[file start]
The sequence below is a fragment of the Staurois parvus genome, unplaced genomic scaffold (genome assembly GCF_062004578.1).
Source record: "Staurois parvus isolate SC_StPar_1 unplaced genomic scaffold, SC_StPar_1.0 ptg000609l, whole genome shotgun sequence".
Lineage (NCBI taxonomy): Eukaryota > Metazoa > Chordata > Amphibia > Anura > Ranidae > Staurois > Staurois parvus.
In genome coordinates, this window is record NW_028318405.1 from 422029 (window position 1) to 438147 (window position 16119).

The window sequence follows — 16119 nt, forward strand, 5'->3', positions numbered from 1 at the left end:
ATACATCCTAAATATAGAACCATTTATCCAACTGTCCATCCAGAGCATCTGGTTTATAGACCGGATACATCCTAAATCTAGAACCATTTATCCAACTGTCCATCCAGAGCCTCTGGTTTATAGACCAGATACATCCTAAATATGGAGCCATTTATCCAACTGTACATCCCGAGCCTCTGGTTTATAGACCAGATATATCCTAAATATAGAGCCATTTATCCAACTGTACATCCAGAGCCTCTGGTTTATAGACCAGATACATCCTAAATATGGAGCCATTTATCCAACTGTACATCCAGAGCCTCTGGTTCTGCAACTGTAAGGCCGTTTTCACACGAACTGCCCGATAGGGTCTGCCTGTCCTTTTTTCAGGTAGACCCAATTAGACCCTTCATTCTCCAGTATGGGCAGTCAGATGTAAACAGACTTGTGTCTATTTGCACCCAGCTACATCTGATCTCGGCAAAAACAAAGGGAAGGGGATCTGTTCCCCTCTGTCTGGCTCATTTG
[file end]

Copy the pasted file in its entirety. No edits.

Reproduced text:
The sequence below is a fragment of the Staurois parvus genome, unplaced genomic scaffold (genome assembly GCF_062004578.1).
Source record: "Staurois parvus isolate SC_StPar_1 unplaced genomic scaffold, SC_StPar_1.0 ptg000609l, whole genome shotgun sequence".
Lineage (NCBI taxonomy): Eukaryota > Metazoa > Chordata > Amphibia > Anura > Ranidae > Staurois > Staurois parvus.
In genome coordinates, this window is record NW_028318405.1 from 422029 (window position 1) to 438147 (window position 16119).

The window sequence follows — 16119 nt, forward strand, 5'->3', positions numbered from 1 at the left end:
ATACATCCTAAATATAGAACCATTTATCCAACTGTCCATCCAGAGCATCTGGTTTATAGACCGGATACATCCTAAATCTAGAACCATTTATCCAACTGTCCATCCAGAGCCTCTGGTTTATAGACCAGATACATCCTAAATATGGAGCCATTTATCCAACTGTACATCCCGAGCCTCTGGTTTATAGACCAGATATATCCTAAATATAGAGCCATTTATCCAACTGTACATCCAGAGCCTCTGGTTTATAGACCAGATACATCCTAAATATGGAGCCATTTATCCAACTGTACATCCAGAGCCTCTGGTTCTGCAACTGTAAGGCCGTTTTCACACGAACTGCCCGATAGGGTCTGCCTGTCCTTTTTTCAGGTAGACCCAATTAGACCCTTCATTCTCCAGTATGGGCAGTCAGATGTAAACAGACTTGTGTCTATTTGCACCCAGCTACATCTGATCTCGGCAAAAACAAAGGGAAGGGGATCTGTTCCCCTCTGTCTGGCTCATTTG